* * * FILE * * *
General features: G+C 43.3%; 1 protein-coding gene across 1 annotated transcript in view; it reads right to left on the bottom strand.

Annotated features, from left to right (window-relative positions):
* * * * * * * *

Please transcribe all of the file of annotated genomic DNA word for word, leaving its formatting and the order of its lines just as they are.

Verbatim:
General features: G+C 43.3%; 1 protein-coding gene across 1 annotated transcript in view; it reads right to left on the bottom strand.

Annotated features, from left to right (window-relative positions):